Could More Mean Less?

Lexy Schmieder


Could more education mean less poverty? Through education, we learn from the past and create the future with innovation and adaptation. We can solve complex world problems and improve the lives of not only ourselves but of the entire population. The fact of the matter is there are people living on the streets in our own cities that need help, and although they may lack the same human capital the many others have, that does not make them any less of a person. The educated are able to help those living on the streets, who most likely are the people that are not educated. Encouraging and providing education to all children will help solve poverty in America, and around the world.

In America, the poverty rate of high school dropouts is a whopping 30.8% [1]. This is a massive number and shows a big difference when compared to their counterparts with high school diplomas who have only a 24% poverty rate.[2] These dropouts have trouble both finding and keeping stable jobs, as well as most likely live in low-income areas filled with crime, if they live anywhere at all. Dropouts have an incarceration rate of 63%, which is another factor that hurts their ability to find a job.[3] Their problems not only drain resources but also make it harder for them to contribute to the economy. According to Charles Whelan (in response to why there are so many people in poverty that are unable to find jobs) “the underlying problem is a lack of skills”.[4] This makes sense -they don’t have the skills they need  to succeed at life due to their lack of education, so they do not succeed at life. However, even if homeless people, or dropouts in general, don’t have the skills that many in the rest of the country have, they are still workers, and able to contribute the economic growth. If these able-bodied laborers are not contributing to the economy but have the capability to do so, then we are practicing bad economics. If we are to maximize our utility as a country and achieve our full potential, then we need to make sure that everyone not only has a job but has the skill necessary to live a fruitful and meaningful life. And the route to success starts in school and providing the proper and adequate education.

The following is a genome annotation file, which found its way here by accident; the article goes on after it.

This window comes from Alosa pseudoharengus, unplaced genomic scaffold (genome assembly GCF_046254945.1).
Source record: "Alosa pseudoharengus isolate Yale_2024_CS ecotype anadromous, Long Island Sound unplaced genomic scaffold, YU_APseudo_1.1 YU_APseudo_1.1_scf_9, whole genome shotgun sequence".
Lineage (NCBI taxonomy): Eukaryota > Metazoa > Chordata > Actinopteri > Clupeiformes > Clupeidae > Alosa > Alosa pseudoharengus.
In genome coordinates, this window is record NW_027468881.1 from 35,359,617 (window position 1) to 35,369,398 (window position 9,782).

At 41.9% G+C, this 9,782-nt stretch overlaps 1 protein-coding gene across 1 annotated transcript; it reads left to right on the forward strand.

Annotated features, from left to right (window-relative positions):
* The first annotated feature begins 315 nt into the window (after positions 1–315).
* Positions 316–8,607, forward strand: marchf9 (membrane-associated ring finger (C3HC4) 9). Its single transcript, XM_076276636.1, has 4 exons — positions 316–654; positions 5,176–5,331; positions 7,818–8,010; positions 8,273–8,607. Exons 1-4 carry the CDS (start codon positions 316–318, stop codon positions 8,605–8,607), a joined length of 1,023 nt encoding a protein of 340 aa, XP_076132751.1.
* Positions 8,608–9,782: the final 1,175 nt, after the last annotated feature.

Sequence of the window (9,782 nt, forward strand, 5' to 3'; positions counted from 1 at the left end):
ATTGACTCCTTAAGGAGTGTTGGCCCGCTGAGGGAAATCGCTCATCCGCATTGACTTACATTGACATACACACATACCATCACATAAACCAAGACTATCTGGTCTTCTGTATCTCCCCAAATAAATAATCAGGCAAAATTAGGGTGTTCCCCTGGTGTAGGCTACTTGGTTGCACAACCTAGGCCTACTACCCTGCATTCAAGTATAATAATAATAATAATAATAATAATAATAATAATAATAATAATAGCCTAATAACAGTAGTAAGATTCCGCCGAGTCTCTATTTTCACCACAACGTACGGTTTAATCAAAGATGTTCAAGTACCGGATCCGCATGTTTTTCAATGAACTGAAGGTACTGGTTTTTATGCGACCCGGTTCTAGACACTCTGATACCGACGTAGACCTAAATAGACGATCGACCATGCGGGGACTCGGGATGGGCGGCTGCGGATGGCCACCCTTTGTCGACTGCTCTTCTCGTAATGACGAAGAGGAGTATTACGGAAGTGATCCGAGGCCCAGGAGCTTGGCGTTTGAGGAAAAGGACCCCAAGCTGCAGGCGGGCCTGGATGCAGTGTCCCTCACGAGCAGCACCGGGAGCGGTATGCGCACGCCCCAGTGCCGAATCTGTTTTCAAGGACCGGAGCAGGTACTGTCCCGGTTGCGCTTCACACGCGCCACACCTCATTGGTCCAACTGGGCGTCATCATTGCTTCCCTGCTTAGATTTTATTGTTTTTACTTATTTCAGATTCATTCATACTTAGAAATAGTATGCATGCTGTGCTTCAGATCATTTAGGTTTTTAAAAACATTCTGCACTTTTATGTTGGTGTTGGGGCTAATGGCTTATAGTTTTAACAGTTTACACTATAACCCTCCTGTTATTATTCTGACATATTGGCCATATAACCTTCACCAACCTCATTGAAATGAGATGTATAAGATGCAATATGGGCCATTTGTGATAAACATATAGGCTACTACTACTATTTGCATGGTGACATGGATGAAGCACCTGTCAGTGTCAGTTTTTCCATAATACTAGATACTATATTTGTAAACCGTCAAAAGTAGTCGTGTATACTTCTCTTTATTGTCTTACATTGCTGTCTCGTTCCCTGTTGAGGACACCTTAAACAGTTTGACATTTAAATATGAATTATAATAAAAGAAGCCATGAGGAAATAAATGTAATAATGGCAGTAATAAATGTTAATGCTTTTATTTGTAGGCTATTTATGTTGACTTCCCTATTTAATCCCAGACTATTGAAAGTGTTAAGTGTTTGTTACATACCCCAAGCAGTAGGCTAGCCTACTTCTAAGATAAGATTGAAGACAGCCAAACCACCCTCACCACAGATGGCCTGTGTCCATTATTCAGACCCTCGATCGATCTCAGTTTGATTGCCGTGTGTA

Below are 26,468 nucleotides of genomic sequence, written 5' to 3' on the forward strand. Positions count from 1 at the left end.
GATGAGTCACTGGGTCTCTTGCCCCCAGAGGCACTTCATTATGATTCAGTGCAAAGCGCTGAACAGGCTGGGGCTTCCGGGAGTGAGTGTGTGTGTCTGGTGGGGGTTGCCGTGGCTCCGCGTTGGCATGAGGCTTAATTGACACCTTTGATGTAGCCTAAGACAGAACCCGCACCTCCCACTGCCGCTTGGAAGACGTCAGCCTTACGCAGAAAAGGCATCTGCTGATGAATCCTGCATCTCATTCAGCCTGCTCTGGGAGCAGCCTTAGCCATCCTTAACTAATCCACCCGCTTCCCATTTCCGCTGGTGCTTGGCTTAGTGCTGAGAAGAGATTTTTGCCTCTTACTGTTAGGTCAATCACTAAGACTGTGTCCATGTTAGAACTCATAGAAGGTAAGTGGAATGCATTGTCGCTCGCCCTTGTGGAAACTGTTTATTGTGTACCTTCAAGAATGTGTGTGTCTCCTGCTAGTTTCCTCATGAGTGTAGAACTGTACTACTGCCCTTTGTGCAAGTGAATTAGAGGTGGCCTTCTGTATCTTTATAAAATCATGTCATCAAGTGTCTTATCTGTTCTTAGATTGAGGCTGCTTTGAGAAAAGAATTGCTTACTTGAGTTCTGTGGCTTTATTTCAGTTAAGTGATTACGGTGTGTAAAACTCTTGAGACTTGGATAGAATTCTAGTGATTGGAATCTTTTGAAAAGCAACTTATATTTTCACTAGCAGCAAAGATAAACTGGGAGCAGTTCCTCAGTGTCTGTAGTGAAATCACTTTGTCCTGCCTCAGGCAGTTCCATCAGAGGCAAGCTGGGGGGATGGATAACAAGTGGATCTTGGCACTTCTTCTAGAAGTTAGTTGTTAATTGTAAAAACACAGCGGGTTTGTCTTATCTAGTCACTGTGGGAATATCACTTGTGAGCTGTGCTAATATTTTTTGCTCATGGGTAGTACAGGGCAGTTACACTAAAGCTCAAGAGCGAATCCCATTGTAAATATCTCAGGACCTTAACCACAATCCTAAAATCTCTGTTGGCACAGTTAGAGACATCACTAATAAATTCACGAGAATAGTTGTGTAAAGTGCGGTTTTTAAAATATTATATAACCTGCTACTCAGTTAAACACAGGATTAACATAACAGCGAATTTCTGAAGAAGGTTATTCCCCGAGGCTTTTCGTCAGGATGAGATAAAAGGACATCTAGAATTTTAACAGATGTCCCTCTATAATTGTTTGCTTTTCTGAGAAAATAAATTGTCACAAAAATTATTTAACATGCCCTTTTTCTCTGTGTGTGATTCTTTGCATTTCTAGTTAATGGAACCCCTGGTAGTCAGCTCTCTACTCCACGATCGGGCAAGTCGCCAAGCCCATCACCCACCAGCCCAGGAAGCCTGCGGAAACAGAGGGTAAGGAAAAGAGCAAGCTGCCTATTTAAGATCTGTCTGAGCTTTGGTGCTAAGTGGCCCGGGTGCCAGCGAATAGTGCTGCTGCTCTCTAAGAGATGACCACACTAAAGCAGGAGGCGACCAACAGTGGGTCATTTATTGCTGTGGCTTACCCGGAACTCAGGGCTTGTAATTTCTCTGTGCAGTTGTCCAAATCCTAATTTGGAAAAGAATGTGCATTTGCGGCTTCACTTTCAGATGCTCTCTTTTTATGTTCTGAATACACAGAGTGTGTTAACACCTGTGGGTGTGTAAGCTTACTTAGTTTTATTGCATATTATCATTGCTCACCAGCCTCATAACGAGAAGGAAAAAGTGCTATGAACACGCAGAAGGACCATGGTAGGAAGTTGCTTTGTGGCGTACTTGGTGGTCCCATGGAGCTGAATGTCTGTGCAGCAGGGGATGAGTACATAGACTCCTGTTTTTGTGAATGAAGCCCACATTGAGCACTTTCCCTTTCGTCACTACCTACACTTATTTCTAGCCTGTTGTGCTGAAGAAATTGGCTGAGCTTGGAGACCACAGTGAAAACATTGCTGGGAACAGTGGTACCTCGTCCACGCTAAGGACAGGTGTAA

In the end, we as a society must come to a conclusion. We cannot continue to simply “bus” the homeless somewhere else. Not only does this make a problem for another city, but it also dehumanizes the people that are actually struggling to simply find a meal every day. Whether we like it or not, they are a part of our community, and should be treated as such. We need to encourage education, as well as passion and drive, to all students. And most importantly, we need to give them the tools to get where they want to go- such as education, training, and encouragement. And that starts with educating our youth. If we encourage children to continue school at least through high school, we can change the lives of thousands of people, including the next generation of children. As Nelson Mandela said, “Education is the most powerful weapon, which you can use to change the world” [5]


[1] Breslow, Jason. “FRONTLINE.” PBS. Accessed June 20, 2016.

[2] “11 Facts About Education and Poverty in America.” Accessed June 22, 2016.

[3] Breslow, Jason. “FRONTLINE.” PBS. Accessed June 20, 2016.

[4] Wheelan, Charles J. Naked Economics: Undressing the Dismal Science. New York: Norton, 2010. 130

[5] “10 Inspiring Quotes That Explain the Importance of Education …” Inspiration on Allwomenstalk. N., 2013. Web. 18 June 2016.

6 “A homeless man sits on a bench with a cup of chili that he received from the Salvation Army in Washington.” Digital image. December 9, 2008.



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